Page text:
He vowed that “every household in the country will be checked” to find suspects.

Like the rest of the country, Kattankudy is grappling with anger and grief in the aftermath of the Easter Sunday attacks.

Officials lowered the death toll by about one-third on Thursday. Forensic experts explain the gruesome reason why.

The explosions around the country Sunday killed at least 250 people.

An exact counting of the dead was hard because of the difficulty of making identifications from fragments of bodies, officials said.

Mosques flew white flags and posted banners with messages of condolence for the victims of the bombings, in which more than 350 were killed. 

The suspected suicide bombers had pledged loyalty to the Islamic State, which praised the attacks.

Seventy-two hours after the Easter Sunday attacks, bodies are piling outside the city’s morgue.

The highest-ranking Catholic official in Sri Lanka called for “merciless punishment” but told the faithful to remain calm.

The majority of the victims were Sri Lankan, many of them Christians worshiping at churches in three cities when bomb blasts splintered pews and collapsed ceilings.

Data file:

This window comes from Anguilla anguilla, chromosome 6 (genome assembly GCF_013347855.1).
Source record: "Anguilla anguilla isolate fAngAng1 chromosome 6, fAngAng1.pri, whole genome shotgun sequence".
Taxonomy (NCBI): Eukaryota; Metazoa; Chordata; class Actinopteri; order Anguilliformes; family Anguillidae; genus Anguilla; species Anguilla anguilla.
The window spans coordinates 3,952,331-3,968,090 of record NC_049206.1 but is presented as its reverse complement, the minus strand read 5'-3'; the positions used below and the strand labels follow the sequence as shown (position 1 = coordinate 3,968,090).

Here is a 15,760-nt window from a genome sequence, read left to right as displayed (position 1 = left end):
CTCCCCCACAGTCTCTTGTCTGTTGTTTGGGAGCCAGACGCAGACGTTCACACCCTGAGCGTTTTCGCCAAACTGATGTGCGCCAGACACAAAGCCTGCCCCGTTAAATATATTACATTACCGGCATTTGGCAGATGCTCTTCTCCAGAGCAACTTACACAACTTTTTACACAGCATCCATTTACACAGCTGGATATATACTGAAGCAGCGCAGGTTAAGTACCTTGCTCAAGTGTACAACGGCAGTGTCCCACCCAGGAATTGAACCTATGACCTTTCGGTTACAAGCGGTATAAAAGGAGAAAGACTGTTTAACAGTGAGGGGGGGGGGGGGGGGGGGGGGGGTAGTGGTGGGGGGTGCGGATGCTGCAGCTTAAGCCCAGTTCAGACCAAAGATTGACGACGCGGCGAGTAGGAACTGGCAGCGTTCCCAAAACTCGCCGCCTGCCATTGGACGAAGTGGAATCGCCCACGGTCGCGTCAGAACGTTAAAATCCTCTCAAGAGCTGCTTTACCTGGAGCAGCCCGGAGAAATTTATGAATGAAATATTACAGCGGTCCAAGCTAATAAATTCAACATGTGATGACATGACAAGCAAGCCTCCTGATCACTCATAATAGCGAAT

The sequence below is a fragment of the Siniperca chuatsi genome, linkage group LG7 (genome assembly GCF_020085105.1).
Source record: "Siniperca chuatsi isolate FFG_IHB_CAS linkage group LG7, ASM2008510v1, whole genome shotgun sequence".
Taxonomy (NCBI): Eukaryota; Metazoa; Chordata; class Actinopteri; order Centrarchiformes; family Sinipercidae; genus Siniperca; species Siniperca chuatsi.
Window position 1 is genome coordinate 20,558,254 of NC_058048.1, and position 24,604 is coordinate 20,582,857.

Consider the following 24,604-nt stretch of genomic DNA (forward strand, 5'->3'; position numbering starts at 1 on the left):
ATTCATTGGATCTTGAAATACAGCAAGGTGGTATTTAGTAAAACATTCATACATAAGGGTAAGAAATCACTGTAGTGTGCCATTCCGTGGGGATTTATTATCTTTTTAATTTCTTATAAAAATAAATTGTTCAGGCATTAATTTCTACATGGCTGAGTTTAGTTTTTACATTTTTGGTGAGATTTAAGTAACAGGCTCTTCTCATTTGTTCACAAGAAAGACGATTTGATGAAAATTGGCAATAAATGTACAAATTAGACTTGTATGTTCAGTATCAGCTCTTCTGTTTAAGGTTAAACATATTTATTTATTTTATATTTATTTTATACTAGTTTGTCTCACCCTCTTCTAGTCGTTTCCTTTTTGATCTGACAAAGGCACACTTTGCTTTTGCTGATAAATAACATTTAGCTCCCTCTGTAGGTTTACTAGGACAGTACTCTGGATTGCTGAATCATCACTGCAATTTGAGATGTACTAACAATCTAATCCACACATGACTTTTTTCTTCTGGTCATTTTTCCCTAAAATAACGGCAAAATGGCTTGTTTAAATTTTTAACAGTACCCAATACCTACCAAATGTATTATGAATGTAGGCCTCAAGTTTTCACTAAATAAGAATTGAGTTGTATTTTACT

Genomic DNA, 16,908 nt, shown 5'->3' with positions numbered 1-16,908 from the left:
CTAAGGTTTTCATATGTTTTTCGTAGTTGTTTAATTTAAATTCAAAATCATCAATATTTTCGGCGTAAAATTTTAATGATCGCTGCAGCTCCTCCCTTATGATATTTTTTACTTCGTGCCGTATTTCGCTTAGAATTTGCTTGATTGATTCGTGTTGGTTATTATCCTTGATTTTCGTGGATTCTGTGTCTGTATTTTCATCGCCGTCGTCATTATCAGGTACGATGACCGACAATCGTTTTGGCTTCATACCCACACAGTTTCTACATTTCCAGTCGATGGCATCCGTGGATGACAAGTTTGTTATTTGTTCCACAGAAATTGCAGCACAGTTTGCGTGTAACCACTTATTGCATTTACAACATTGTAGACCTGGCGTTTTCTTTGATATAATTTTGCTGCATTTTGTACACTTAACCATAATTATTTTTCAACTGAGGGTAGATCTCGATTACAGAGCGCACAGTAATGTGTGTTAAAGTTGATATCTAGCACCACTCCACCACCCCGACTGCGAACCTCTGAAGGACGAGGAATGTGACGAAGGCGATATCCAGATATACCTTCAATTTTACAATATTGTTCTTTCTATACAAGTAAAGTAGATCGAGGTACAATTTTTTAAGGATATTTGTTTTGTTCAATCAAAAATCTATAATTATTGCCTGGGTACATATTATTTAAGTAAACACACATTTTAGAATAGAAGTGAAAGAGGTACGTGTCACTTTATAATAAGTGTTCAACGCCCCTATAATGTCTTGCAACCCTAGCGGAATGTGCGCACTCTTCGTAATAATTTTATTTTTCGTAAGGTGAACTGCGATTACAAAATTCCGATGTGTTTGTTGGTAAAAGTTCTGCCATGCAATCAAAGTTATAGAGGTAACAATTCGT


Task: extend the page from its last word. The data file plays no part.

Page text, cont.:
Questions about the government’s failure to act on prior intelligence are growing.

Grief mingles with fear for a Christian minority that had enjoyed peaceful coexistence for years.

Authorities say the National Thowheed Jamaath group may have had foreign help.

Sri Lankans did not invent suicide bombing, but this deadly method of attack was a gruesome staple of the country for decades.

The theme of Christianity under attack has been a recurring one for many activists in the United States and Europe.

Experts suspect the deadly series of bombings can't just be the work of "local" actors.

The Christian minority faces violence and discrimination in Sri Lanka, but attacks on this scale are without precedent.

Across Sri Lanka on Sunday morning, travelers and worshipers awoke to celebrate a holy resurrection. Then the explosions began.

The block comes amid a string of deadly explosions that killed more than 200 people.

President Trump said the death toll was 138 million. As of 2018, the population of Sri Lanka was about 22 million.

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